The 1MTM framework, popularized in Lean Analytics: Use Data to Build a Better Startup Faster by Alistair Croll and Benjamin Yoskovitz, is simply this:
Finding the |5b76e46d5c543a049cb284a2526df8f7| to relentlessly focus on at the |03680436479c1d9571c95dade29af2a8| that’s appropriate to your stage of growth.
Croll and Yoskovitz describe the 1MTM as “the one number you’re completely focused on above everything else for your current stage.” Fundamentally, you focus relentlessly on what’s most important for your growth right now. Not in 6 months. Not in a year.
When I worked at the agency, it did not operate this way. For clients, we were expected to grow every “important” metric at once. This meant simultaneously:
- Increasing social followers on every network
- Driving more web traffic
- Building a bigger email list
- Generating more qualified leads
- Getting a better click-through-rates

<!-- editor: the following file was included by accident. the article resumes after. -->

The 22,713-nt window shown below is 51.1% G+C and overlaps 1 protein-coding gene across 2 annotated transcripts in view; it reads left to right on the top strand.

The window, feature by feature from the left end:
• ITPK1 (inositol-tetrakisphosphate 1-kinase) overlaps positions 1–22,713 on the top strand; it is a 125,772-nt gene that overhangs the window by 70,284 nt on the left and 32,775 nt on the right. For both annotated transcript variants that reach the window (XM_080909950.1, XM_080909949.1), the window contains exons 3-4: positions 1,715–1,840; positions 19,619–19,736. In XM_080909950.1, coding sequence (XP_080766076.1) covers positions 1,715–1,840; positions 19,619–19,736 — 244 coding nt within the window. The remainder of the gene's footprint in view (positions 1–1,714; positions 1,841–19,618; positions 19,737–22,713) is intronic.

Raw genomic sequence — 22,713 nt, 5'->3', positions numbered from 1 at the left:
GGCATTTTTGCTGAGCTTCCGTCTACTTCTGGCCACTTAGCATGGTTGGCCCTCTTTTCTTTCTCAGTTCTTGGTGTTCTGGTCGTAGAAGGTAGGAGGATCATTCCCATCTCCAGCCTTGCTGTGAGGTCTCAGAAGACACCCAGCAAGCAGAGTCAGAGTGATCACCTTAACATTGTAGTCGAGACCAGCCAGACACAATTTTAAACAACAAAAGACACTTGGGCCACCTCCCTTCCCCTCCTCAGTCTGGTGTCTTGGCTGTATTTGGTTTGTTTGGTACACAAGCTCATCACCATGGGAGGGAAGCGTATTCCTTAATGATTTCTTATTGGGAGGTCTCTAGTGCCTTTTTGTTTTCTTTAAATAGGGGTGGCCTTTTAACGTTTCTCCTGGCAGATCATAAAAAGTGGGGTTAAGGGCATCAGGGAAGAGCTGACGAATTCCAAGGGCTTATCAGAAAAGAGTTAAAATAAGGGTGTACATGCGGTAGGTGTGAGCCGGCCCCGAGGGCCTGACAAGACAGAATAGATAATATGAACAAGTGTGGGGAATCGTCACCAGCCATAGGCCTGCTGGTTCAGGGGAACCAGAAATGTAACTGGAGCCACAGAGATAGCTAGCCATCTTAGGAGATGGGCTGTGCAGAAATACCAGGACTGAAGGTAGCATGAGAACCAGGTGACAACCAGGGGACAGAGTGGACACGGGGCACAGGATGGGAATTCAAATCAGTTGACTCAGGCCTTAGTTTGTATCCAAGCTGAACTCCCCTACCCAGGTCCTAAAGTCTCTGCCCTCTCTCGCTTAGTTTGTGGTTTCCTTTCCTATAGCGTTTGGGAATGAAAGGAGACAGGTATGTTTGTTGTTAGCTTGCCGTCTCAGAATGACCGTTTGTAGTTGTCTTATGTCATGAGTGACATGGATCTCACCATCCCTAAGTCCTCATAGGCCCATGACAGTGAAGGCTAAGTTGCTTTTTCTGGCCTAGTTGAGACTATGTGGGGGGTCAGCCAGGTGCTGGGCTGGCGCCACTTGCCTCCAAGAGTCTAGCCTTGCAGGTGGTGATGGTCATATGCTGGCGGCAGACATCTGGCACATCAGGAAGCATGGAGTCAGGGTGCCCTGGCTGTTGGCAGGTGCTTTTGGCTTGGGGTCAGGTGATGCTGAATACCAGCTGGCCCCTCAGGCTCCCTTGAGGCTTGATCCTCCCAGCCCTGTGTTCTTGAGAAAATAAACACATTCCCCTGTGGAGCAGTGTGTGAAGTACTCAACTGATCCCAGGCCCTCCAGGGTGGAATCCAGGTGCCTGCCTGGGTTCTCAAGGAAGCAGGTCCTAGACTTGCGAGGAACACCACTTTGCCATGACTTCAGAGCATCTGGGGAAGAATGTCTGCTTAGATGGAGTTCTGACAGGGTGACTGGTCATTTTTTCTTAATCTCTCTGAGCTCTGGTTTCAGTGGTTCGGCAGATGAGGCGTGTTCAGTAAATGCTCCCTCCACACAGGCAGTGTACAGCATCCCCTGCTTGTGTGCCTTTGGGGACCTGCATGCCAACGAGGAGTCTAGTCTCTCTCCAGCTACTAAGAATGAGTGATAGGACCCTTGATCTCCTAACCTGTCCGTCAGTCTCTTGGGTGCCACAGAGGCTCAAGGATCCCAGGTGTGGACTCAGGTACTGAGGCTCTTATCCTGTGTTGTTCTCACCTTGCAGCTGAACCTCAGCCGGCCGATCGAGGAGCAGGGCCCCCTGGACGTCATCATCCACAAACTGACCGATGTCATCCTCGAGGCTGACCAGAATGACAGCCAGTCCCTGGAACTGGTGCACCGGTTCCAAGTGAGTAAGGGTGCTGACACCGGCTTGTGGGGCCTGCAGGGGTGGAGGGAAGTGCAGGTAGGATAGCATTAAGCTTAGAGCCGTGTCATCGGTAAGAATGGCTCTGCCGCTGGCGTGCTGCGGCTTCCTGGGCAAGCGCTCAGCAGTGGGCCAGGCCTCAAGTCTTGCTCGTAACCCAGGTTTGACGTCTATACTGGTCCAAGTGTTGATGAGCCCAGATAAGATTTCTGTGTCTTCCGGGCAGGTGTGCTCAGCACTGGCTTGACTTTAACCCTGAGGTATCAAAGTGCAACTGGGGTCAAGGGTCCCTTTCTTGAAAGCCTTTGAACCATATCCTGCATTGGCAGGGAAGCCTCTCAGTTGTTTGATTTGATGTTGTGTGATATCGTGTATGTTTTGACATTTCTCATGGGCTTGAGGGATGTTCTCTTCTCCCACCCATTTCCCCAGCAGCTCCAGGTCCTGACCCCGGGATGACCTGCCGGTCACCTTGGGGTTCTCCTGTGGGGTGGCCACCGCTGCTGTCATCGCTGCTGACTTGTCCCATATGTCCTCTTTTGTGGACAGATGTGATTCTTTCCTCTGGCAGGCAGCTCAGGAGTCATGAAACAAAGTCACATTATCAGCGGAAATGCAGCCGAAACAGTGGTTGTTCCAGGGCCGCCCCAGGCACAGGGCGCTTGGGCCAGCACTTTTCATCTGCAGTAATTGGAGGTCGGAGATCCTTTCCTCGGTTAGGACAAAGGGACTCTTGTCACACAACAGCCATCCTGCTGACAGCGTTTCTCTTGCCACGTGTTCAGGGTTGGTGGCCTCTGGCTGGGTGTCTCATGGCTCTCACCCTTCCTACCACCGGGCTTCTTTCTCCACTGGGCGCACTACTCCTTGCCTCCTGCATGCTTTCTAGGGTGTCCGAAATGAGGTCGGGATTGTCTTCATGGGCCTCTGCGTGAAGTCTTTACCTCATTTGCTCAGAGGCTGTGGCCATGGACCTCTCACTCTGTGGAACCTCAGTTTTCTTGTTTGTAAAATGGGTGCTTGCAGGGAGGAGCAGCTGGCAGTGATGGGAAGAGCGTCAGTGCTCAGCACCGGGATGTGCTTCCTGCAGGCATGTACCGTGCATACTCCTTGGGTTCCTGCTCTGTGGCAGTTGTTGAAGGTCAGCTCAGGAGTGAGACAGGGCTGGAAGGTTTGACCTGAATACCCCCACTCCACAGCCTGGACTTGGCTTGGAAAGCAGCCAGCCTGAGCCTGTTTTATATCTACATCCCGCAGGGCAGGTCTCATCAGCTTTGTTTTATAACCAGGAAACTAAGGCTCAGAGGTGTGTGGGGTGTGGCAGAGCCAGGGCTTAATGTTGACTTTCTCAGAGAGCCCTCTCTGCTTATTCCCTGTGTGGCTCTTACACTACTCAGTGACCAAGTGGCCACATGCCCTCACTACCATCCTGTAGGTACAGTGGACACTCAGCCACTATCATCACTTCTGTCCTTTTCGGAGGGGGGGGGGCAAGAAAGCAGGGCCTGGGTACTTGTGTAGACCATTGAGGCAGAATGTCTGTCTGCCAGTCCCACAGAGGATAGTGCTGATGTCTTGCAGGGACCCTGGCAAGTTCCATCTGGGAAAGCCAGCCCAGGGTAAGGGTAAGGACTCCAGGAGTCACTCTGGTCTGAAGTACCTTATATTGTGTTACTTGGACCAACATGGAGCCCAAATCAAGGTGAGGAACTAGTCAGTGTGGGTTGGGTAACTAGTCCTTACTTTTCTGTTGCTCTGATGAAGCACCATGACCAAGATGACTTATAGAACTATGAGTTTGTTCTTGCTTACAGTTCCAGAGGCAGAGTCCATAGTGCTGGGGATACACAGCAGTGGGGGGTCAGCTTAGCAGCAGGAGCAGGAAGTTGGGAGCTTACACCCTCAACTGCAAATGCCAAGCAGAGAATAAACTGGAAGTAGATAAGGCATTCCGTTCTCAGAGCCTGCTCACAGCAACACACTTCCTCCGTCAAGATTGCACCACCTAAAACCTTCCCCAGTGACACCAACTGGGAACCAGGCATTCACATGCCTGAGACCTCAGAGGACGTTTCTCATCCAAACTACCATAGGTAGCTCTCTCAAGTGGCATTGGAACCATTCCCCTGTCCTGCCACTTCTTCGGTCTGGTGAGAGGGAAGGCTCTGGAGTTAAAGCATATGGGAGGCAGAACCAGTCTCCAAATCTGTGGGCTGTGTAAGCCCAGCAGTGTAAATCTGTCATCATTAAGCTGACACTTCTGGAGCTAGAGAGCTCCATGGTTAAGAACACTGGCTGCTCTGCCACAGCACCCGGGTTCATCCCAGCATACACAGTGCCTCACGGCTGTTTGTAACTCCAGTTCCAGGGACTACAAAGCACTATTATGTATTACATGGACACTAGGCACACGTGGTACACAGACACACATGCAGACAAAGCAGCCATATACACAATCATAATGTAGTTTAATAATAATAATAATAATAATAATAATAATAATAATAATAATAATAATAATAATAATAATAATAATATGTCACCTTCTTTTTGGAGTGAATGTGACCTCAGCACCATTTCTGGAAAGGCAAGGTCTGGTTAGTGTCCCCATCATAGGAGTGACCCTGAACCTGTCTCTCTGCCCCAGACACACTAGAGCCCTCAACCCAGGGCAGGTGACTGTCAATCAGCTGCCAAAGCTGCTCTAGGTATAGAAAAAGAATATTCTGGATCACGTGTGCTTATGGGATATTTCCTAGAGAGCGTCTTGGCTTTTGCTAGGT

- Lowering cost-per-click
- Optimizing conversion rates
- Winning at direct mail campaigns
Those are all awesome things. But when everything is a priority, well, nothing is.
As marketers, many of us face the new normal of a 72-hour work week. We’re all tapped for time. So trying to keep every iron white-hot is a recipe for burnout. For me, working like this equaled meager gains in many areas. Instead, we need to focus on sizeable gains in the most important area. That’s why we used the 1MTM framework for growing CoSchedule. It forces you to prioritize ONE metric. If a given campaign, project or activity does not increase your one number to rule them all, don’t do it.
This is, also, how you – as a freelancer, startup founder or growth marketing peep – should view your growth, analytics and goal-setting activities.
Bottom line: your goal metric reflects the stage your team or company is at.|b1748c4f1f7ecebb0cb352a14081be2a| |a500a0024a0e7e2bc4e8c3357b4757f5|
1MTM makes you focus with laser-beam intensity on the one thing that matters most right now.
It’s NOT about being myopic. Rather you save yourself from diluting your growth potential by tracking 47 popcorn KPIs, like the myriad of metrics I had to grow during my agency days. When you have one primary metric, your eyes are locked onto your goal AKA the one part of the business you’ve decided to value more highly than any other.
To get CoSchedule off the ground, we needed leads (trial signups, demo requests, etc) so people would actually become customers.
- Traffic: drive it on demand
- Build an audience you have direct access to